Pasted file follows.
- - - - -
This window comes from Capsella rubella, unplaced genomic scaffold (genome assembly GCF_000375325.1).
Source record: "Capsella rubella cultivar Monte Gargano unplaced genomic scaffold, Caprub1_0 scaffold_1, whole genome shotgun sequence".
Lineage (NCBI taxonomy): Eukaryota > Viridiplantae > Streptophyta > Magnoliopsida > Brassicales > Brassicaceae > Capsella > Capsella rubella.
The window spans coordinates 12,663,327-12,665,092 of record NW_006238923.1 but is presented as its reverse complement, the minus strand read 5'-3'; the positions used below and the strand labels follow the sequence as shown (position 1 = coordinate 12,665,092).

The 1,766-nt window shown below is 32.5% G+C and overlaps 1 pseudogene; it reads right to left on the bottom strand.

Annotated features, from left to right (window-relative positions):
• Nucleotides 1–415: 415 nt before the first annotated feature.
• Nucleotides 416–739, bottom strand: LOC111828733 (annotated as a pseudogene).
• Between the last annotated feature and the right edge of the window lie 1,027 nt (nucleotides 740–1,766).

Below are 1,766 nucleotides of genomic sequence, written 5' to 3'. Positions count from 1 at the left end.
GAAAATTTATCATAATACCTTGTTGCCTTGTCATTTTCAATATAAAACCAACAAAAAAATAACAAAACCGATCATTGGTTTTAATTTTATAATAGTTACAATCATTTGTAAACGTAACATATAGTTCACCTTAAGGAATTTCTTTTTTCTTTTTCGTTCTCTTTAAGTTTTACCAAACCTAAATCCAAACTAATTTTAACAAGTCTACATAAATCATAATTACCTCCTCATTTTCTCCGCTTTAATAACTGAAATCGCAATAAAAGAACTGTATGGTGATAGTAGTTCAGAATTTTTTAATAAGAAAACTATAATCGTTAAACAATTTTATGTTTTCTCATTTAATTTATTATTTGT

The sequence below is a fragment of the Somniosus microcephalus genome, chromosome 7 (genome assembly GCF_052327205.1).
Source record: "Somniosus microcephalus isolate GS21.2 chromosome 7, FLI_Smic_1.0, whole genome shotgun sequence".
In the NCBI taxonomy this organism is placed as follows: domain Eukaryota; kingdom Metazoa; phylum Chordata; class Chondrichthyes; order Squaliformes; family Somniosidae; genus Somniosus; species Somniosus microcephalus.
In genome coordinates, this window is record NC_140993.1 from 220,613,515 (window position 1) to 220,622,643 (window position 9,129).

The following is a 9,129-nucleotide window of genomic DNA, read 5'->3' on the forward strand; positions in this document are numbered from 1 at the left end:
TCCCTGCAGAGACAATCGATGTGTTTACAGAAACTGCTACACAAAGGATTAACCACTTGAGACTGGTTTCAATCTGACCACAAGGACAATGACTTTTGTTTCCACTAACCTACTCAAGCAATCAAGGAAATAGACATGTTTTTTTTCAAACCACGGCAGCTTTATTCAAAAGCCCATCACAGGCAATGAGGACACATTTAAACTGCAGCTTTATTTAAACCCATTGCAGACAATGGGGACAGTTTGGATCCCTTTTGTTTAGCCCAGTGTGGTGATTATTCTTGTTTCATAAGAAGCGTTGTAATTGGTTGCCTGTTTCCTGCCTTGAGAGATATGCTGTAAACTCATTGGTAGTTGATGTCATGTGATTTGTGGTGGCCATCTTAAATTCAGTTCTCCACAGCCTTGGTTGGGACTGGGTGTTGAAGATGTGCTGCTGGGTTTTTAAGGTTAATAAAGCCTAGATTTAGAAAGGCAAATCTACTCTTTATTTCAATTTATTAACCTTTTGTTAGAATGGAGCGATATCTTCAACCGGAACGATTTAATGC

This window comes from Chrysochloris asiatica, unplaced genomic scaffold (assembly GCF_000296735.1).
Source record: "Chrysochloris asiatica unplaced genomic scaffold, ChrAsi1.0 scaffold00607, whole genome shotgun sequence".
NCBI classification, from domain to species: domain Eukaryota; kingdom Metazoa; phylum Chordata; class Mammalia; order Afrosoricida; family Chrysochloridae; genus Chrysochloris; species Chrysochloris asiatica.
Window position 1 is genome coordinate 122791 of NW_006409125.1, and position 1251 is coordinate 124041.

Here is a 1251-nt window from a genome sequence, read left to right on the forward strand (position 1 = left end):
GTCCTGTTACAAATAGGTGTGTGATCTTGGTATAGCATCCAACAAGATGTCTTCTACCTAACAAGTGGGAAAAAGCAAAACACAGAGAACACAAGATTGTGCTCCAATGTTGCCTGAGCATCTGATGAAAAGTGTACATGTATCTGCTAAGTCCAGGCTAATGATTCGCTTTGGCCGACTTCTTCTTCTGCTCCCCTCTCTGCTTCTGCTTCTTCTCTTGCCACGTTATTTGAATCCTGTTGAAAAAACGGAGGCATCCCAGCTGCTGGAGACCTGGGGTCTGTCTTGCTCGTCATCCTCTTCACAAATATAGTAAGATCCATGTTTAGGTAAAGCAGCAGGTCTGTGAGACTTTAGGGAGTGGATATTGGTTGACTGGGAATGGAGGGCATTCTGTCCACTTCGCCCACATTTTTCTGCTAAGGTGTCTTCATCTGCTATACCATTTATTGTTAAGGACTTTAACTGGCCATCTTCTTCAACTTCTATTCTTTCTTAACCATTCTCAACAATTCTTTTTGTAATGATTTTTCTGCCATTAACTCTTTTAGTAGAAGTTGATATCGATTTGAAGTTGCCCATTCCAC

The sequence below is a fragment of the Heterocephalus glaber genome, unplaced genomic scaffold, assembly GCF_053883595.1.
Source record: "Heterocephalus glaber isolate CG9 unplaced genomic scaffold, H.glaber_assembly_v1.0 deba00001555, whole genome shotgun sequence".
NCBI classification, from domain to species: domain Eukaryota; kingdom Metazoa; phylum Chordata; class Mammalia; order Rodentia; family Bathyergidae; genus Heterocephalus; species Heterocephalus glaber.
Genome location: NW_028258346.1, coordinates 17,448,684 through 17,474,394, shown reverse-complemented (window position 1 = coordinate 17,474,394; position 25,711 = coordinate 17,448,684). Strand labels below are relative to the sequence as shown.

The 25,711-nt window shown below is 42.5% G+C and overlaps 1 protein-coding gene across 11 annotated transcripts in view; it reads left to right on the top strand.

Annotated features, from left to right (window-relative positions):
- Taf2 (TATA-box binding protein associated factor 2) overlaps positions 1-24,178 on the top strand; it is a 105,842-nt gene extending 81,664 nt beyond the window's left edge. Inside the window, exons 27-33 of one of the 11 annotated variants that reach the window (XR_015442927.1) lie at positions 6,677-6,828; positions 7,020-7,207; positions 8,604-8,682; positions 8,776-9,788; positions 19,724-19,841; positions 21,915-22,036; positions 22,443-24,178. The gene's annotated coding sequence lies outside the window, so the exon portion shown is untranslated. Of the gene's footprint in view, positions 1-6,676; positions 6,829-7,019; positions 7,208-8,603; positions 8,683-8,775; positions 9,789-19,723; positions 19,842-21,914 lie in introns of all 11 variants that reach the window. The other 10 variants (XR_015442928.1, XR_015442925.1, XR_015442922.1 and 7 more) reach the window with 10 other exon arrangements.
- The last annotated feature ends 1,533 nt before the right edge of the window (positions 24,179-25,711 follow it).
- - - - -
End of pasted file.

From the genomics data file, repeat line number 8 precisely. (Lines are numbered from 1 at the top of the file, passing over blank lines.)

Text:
• Nucleotides 416–739, bottom strand: LOC111828733 (annotated as a pseudogene).